Luxembourg hopes to turn rules to advantage
By Lisa Jucca
LUXEMBOURG (Reuters) - Down in Clausen, a trendy area near Luxembourg City's landmark gorge, the professionals smoking cigars and sipping mid-week wine in a brewery-turned- sushi bar seem oblivious to the threat to their economy.
But in the high-rise steel and glass buildings that dot Europe's investment funds capital, the market turmoil and its consequences for the small land-locked Grand Duchy are a recurrent talking point.
Luxembourg, where the financial sector accounts for 45 percent of the economy, is facing two specific headaches: its tradition of bank secrecy is crumbling, and ripples of Bernard Madoff's fraud have cast a pall over its successful funds industry.
"We have to accept that our reputation has been a bit tarnished by Madoff, even if this is an (isolated) incident," said John Li, Chairman of the Supervisory Board of consultancy KPMG Luxembourg.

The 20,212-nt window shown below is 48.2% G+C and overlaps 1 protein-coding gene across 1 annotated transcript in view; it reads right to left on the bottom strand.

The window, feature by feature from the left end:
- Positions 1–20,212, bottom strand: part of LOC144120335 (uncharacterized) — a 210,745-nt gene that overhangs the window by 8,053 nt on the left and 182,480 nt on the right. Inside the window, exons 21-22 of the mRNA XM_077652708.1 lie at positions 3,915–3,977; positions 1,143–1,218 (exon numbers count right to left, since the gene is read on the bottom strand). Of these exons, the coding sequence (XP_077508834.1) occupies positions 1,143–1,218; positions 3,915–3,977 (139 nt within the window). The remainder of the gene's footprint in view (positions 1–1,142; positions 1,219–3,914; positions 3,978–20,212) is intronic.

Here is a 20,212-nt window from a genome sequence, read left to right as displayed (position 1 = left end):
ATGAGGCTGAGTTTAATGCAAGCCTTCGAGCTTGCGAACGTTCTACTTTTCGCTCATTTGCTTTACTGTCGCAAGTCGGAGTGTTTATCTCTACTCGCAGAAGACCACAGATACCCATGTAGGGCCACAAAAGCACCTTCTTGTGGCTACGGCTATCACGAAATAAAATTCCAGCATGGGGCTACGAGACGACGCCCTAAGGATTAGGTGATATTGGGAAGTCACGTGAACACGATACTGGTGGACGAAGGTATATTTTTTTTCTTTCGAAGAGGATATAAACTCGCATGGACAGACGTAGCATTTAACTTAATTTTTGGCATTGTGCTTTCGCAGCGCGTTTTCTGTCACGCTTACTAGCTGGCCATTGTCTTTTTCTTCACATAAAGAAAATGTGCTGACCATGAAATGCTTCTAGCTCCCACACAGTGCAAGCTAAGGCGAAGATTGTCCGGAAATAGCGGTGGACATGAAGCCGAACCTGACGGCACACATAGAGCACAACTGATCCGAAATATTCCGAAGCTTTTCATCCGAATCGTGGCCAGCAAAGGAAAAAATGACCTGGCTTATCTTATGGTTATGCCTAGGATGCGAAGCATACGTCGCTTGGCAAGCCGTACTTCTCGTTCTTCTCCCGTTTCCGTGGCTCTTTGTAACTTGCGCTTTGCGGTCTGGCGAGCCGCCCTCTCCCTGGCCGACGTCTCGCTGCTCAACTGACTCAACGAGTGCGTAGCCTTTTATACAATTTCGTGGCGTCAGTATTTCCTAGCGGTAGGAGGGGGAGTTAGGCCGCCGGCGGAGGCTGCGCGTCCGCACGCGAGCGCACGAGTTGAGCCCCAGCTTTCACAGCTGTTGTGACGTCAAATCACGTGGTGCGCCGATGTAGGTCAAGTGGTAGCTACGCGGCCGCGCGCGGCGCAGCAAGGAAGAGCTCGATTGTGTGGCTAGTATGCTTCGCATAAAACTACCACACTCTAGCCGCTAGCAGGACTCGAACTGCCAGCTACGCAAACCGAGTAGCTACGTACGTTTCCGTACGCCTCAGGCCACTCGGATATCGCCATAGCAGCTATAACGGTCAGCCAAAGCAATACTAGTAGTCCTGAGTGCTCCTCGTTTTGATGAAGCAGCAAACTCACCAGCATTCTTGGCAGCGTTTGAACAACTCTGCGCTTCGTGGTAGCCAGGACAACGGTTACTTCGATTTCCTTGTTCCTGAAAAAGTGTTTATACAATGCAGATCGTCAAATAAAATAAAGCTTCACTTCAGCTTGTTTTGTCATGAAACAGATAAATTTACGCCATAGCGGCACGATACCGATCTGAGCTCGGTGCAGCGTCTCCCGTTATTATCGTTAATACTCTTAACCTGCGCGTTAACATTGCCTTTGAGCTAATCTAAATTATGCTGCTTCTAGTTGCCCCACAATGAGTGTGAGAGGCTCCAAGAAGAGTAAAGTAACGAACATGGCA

Luxembourg's no-quibble procedures for fund registration, stable political scene and well-educated workforce have helped it become Europe's top funds center -- followed by France. At the pinnacle of its growth, in 2007, its funds managed assets worth 2 trillion euros ($2.7 trillion).
That figure dropped by a quarter after the financial storm hit in 2008. Madoff's fraud made matters worse: investors lost $1.7 billion to Madoff in Luxembourg, mainly via the large mutual fund Luxalpha.
Combined with a global crackdown on secretive offshore centres led by countries such as the United States and Germany, the impact on the country's lean financial system may be heavier regulation: Luxembourgers and foreign investors fear that could threaten its ability to market its funds abroad.
"The big challenge for Luxembourg is to remain a safe but flexible financial center even after the crisis," said 29-year-old Laurent Muller, who along with his brother runs family-owned corporate tax advisory business Paddock. Continued...